Nowadays it's a plus if you have more to offer a potential employer than a degree alone; employers look more and more for evidence of well-rounded individuals with the potential to succeed in their organisation - this is where skills come in.
Do you think you didn’t develop enough extra skills during your study to impress a potential employer with? Good news! As a student, there are lots of skills you probably already own without being aware. Getting a degree not only provides you with the technical know-how for your dream job, it also teaches you the necessary soft skills to thrive in the workplace. It is definitely a good idea to highlight these during your next job- or internship application!
Soft skills are personal qualities that help you succeed whatever task you turn to, whether that’s the ability to work well in a team or adapt to changes in your environment. Soft skills are important to the success of almost all employers. After all, nearly every job requires employees to engage with others in some way.
Another reason hiring managers and employers look for applicants with soft skills, is because you they are ‘transferable’. They can be used regardless of the job you work at. This makes job candidates with soft skills very adaptable employees. Also, because soft skills are acquired over time - as opposed to hard skills acquired in a short time during a class or training program - people with soft skills are often seen as having unique and broad backgrounds that can diversify a company and help it run more efficiently. Did you know that researchers believe soft skills account for more than half of performance in many jobs? They are crucial in today’s demanding workplace.
Prepare your interview by following these three steps.
First step: make a list of your soft skills
Make a list of the soft skills you have obtained that are relevant to the job you want. For example, look at a list of soft skills, and circle the ones that you have. There are some useful websites where you can find relevant soft skill competences for career options after your specific degree. To have an idea take a look at these websites: the Dutch Carrieretijger and the English Prospects.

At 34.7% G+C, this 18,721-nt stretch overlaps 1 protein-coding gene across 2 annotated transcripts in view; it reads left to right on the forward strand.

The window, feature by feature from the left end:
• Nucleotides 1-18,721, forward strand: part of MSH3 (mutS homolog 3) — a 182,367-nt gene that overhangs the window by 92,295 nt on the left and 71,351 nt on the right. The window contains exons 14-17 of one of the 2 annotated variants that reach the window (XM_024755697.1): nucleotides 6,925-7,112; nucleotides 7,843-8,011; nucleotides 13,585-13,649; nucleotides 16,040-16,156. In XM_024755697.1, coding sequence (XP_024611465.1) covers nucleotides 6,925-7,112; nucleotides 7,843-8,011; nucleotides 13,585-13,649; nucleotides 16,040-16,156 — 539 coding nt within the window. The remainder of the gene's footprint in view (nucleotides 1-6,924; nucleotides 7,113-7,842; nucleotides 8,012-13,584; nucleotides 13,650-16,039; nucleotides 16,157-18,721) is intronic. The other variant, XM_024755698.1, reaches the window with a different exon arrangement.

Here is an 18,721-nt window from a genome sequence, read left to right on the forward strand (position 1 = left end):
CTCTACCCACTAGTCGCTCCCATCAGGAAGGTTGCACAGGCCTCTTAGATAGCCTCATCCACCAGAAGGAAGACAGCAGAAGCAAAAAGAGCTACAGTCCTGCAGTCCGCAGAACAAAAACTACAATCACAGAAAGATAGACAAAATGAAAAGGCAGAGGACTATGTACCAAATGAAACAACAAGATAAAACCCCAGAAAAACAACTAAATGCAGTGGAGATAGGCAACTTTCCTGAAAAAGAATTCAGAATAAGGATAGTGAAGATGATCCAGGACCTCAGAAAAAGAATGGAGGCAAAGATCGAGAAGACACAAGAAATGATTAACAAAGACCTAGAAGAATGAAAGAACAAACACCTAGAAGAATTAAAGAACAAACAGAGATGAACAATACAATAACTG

Second step: compare with job requirements
Then compare your list of soft skills with the job requirements. Which of these soft skills are mentioned? Which of these do you think would be most useful in this job? Make a list of three to five soft skills you have that are also needed for the job. Then, include some of these in your CV. You can add them to a ‘skills’ section or you can use keywords throughout your CV, mentioning them in places such as your CV summary and in descriptions of your duties for each job in your work history. You can also mention these soft skills in your cover letter. Pick one or two soft skills you have that appear to be the most important for the job. In your cover letter, provide evidence that shows you have those particular skills.
Third step: highlight with examples
No interviewer is going to ask you if you have a soft skill; they're going to ask how you have implemented that skill in or outside the workplace. You need to have concrete examples and be ready to talk about times you have displayed some of these skills in the past. You can also try to demonstrate your soft skills during the interview. For example by being friendly, approachable and paying attention during the interview, you show your ability to communicate well with others.
Keep in mind that the bottom line of highlighting your soft kills during the job application process is painting a picture of a well-rounded, skilled future employee who is ready to work and contribute to the company.
Good luck impressing your potential employer with your soft skills during the next job application!